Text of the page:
There are also others out there who you may not even have met yet who would be willing to be there, who understand what you are going through and don’t want you to have to struggle alone.

There are doctors and therapists, as well, and support groups out there who are willing to help.

I honestly cannot tell you whether the spiral starts with depression or with loneliness, though the two often go hand in hand.  Together they form a symbiotic relationship that feasts on your mental health, starving you of your happiness and well-being.

I do know one thing, though.

You don’t have to be alone…

…So please don’t choose to be.

Changing My Perspective On My Mental Illness Saved My Life

I have struggled my entire life with mental illness.  Unlike some people whose mental illness has an origin that can be pinpointed to a specific life event, mine is caused in part by a genetic mutation.  It has always been there to varying degrees.  I have always struggled.

Thanks to that same genetic mutation, I have always been considered treatment-resistant, as well.  No medication I ever took seemed to even touch the darkness I carried inside me.  This mutation affected the way the neurotransmitters in my brain worked so I never received the chemicals that I desperately needed, whether made naturally or prescribed,  in any useful amount.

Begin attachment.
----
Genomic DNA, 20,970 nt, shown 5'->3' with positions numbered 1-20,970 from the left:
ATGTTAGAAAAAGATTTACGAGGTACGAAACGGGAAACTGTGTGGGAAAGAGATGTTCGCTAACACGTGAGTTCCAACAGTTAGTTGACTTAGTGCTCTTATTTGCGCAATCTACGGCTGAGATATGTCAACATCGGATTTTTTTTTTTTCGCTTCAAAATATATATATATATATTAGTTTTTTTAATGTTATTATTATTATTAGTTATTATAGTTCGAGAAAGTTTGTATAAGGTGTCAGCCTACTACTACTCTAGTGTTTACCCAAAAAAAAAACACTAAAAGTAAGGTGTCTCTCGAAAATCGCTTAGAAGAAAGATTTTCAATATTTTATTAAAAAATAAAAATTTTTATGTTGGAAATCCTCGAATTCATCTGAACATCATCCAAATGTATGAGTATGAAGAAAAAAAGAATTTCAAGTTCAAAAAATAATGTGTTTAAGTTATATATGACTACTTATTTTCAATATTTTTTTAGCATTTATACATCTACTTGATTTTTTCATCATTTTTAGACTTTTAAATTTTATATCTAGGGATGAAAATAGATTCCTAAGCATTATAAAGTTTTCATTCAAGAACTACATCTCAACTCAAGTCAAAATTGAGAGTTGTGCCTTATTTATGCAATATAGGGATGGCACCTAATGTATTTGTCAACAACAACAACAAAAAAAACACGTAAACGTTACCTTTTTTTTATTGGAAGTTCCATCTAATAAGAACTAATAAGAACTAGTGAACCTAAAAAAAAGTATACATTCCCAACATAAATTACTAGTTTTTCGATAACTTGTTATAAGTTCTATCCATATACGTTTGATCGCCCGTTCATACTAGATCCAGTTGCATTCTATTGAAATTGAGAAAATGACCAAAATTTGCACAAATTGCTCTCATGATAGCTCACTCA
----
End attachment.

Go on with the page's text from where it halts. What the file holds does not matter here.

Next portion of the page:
For over forty years of my life, I struggled to function while feeling inherently broken and flawed without ever understanding why.  Discovering the existence of my genetic mutation helped me see my mental illness in a new light and put me on a new path of self-love and acceptance.  There were ways to treat my mutation.  I no longer had to be classified as “treatment resistant” and pushed aside as a hopeless case.  I no longer had to stagnate through life, a broken shell going through the motions while barely existing.